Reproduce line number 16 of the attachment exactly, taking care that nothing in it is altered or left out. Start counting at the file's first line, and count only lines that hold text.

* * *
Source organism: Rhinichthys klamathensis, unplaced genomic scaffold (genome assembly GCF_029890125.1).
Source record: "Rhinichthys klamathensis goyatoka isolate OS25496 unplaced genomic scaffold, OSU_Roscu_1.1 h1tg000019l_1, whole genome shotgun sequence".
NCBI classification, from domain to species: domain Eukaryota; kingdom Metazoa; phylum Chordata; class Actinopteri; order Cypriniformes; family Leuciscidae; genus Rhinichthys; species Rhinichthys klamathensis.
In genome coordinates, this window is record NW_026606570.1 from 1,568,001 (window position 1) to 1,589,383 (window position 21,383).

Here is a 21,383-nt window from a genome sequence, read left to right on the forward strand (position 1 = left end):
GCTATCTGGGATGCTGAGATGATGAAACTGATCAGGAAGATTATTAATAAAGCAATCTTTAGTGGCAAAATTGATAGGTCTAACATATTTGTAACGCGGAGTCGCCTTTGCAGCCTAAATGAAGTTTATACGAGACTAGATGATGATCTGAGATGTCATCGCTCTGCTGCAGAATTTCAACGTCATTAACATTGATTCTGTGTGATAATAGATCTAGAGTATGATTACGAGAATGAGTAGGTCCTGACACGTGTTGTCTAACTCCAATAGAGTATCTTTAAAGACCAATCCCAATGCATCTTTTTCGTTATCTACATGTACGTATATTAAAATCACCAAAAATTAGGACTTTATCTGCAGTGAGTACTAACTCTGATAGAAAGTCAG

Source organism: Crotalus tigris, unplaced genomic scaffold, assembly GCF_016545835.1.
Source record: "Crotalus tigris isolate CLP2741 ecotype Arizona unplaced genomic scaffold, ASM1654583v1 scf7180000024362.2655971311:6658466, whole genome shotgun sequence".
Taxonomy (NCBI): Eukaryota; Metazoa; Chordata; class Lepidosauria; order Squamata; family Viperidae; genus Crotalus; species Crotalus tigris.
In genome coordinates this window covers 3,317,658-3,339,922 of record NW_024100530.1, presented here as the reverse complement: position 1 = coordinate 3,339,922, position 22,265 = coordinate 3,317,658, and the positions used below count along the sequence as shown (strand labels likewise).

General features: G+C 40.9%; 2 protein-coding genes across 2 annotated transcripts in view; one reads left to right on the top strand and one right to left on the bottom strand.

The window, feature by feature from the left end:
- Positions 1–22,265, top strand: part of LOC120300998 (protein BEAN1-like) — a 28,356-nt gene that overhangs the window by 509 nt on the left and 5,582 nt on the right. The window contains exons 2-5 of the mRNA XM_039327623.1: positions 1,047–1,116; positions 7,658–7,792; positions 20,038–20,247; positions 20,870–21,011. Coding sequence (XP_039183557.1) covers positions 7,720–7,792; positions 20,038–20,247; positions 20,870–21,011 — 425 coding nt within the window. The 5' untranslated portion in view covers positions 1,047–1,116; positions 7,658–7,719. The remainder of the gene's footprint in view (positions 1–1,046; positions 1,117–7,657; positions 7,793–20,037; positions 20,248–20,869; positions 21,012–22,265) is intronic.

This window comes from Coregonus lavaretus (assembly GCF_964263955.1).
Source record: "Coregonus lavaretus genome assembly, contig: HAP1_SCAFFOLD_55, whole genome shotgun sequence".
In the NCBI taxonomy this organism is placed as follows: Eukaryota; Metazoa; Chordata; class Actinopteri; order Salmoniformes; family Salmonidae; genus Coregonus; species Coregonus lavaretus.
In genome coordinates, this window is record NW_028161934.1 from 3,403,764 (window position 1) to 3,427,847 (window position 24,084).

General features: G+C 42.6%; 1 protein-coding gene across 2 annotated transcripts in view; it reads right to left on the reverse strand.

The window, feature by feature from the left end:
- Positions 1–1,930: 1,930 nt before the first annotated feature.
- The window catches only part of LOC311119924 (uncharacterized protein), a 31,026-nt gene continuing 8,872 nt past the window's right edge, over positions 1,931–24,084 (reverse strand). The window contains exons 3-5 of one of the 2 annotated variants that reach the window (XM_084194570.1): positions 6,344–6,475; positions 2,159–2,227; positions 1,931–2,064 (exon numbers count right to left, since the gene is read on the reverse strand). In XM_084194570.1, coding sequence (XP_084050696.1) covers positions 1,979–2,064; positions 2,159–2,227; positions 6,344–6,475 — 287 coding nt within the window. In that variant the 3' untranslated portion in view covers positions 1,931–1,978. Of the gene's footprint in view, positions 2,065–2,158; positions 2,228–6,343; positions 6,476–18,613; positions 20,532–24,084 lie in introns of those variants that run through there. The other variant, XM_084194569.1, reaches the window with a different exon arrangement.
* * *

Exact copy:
In the NCBI taxonomy this organism is placed as follows: Eukaryota; Metazoa; Chordata; class Actinopteri; order Salmoniformes; family Salmonidae; genus Coregonus; species Coregonus lavaretus.